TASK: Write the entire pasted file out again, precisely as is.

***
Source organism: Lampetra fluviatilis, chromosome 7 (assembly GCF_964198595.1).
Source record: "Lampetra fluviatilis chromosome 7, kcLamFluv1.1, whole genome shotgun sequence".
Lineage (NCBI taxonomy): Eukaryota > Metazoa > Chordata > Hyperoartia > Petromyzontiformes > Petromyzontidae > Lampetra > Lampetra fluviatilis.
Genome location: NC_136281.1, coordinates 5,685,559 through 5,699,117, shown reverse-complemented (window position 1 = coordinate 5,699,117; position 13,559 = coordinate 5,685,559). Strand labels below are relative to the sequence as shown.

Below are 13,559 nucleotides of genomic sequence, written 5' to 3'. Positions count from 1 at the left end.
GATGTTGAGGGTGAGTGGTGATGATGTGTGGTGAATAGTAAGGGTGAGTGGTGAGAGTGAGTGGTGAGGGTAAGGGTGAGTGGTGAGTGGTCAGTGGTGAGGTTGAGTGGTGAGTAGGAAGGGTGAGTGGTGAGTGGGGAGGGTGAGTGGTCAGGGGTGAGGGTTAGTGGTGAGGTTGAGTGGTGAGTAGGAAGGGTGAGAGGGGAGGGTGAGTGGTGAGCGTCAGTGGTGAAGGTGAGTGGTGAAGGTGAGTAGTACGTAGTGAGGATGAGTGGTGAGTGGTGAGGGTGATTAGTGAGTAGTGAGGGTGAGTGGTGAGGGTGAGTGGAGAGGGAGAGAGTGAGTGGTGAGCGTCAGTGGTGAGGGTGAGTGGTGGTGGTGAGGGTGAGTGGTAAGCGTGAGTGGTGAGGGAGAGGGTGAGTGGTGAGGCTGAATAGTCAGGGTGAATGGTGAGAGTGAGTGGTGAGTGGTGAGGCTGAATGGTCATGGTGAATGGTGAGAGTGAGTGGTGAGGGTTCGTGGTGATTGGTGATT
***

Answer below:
Source organism: Lampetra fluviatilis, chromosome 7 (assembly GCF_964198595.1).
Source record: "Lampetra fluviatilis chromosome 7, kcLamFluv1.1, whole genome shotgun sequence".
Lineage (NCBI taxonomy): Eukaryota > Metazoa > Chordata > Hyperoartia > Petromyzontiformes > Petromyzontidae > Lampetra > Lampetra fluviatilis.
Genome location: NC_136281.1, coordinates 5,685,559 through 5,699,117, shown reverse-complemented (window position 1 = coordinate 5,699,117; position 13,559 = coordinate 5,685,559). Strand labels below are relative to the sequence as shown.

Below are 13,559 nucleotides of genomic sequence, written 5' to 3'. Positions count from 1 at the left end.
GATGTTGAGGGTGAGTGGTGATGATGTGTGGTGAATAGTAAGGGTGAGTGGTGAGAGTGAGTGGTGAGGGTAAGGGTGAGTGGTGAGTGGTCAGTGGTGAGGTTGAGTGGTGAGTAGGAAGGGTGAGTGGTGAGTGGGGAGGGTGAGTGGTCAGGGGTGAGGGTTAGTGGTGAGGTTGAGTGGTGAGTAGGAAGGGTGAGAGGGGAGGGTGAGTGGTGAGCGTCAGTGGTGAAGGTGAGTGGTGAAGGTGAGTAGTACGTAGTGAGGATGAGTGGTGAGTGGTGAGGGTGATTAGTGAGTAGTGAGGGTGAGTGGTGAGGGTGAGTGGAGAGGGAGAGAGTGAGTGGTGAGCGTCAGTGGTGAGGGTGAGTGGTGGTGGTGAGGGTGAGTGGTAAGCGTGAGTGGTGAGGGAGAGGGTGAGTGGTGAGGCTGAATAGTCAGGGTGAATGGTGAGAGTGAGTGGTGAGTGGTGAGGCTGAATGGTCATGGTGAATGGTGAGAGTGAGTGGTGAGGGTTCGTGGTGATTGGTGATT